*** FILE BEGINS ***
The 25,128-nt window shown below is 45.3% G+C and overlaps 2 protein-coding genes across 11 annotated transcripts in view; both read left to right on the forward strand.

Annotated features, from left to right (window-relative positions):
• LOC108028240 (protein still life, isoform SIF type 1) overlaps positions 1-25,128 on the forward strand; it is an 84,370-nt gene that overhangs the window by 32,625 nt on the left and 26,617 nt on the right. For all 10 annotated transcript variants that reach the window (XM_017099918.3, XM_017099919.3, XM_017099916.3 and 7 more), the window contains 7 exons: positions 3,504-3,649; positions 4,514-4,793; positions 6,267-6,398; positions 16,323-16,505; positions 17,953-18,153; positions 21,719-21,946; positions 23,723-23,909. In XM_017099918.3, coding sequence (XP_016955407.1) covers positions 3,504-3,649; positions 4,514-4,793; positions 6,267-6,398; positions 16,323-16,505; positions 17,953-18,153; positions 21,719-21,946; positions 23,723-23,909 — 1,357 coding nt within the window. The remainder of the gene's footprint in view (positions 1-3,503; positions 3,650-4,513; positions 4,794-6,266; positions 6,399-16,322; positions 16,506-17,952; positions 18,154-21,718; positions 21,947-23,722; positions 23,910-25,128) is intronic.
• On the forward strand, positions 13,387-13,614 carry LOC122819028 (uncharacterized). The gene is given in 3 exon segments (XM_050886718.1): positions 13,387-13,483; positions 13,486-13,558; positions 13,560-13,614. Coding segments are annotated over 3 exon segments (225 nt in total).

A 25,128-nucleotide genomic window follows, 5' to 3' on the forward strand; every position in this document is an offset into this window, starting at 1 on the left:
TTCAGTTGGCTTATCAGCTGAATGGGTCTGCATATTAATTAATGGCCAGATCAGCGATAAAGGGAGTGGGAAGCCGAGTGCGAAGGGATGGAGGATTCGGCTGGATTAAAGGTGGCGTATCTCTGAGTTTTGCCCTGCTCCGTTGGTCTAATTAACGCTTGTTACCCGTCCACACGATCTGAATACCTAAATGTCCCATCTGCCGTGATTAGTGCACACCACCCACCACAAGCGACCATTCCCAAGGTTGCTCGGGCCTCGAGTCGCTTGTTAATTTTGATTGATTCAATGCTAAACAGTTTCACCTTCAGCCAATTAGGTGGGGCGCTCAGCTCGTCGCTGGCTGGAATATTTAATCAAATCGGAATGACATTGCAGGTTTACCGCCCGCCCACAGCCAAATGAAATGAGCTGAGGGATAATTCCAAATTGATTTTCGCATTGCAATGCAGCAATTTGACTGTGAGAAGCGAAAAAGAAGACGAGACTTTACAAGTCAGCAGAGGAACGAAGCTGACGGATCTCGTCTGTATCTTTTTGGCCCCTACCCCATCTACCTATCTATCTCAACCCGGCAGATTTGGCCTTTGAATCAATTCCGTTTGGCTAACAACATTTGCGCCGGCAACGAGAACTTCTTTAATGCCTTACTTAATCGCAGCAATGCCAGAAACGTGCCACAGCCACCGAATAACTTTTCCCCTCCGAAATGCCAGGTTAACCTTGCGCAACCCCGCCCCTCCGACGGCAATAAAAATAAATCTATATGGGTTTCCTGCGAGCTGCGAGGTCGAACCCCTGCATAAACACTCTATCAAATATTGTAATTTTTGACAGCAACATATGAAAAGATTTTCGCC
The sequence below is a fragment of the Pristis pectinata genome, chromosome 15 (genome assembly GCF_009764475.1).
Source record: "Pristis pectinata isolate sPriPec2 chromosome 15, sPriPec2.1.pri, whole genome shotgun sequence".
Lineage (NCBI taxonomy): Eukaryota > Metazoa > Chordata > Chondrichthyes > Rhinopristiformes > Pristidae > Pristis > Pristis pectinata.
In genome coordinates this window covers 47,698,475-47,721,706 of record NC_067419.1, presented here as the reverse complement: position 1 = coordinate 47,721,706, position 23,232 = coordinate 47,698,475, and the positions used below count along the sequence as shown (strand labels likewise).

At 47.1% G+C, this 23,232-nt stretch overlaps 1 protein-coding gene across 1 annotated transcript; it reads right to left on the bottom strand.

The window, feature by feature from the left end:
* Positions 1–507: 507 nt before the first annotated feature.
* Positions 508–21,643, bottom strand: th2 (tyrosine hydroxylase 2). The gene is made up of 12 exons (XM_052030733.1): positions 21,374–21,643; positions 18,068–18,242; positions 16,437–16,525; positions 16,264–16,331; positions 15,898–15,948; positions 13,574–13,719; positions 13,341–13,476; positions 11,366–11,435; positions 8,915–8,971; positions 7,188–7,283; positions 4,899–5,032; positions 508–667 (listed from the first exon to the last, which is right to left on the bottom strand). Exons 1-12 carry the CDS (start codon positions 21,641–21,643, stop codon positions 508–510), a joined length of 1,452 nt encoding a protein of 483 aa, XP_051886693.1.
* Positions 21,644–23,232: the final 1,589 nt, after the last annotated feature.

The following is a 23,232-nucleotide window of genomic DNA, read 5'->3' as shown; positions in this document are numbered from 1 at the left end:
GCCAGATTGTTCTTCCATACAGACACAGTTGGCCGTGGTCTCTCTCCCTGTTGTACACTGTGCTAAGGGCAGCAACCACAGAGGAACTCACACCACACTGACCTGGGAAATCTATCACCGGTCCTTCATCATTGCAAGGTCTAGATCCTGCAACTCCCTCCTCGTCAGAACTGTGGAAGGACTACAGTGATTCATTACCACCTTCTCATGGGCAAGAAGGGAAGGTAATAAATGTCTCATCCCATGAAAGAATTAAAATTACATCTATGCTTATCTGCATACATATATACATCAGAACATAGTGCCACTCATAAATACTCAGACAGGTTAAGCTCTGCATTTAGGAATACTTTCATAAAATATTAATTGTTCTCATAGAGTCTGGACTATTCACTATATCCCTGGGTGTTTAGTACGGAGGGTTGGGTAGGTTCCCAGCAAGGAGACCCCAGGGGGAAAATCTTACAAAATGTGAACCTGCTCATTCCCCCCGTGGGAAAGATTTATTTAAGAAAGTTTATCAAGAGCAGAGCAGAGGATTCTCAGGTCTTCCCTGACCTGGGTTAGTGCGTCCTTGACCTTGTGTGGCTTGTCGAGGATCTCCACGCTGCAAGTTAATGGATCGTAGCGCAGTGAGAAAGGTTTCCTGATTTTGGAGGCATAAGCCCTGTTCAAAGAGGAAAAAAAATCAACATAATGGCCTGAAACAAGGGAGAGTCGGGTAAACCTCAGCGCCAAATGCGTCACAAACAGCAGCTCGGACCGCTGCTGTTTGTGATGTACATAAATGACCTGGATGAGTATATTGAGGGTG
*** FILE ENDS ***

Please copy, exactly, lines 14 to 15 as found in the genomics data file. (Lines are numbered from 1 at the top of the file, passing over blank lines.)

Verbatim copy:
* Positions 508–21,643, bottom strand: th2 (tyrosine hydroxylase 2). The gene is made up of 12 exons (XM_052030733.1): positions 21,374–21,643; positions 18,068–18,242; positions 16,437–16,525; positions 16,264–16,331; positions 15,898–15,948; positions 13,574–13,719; positions 13,341–13,476; positions 11,366–11,435; positions 8,915–8,971; positions 7,188–7,283; positions 4,899–5,032; positions 508–667 (listed from the first exon to the last, which is right to left on the bottom strand). Exons 1-12 carry the CDS (start codon positions 21,641–21,643, stop codon positions 508–510), a joined length of 1,452 nt encoding a protein of 483 aa, XP_051886693.1.
* Positions 21,644–23,232: the final 1,589 nt, after the last annotated feature.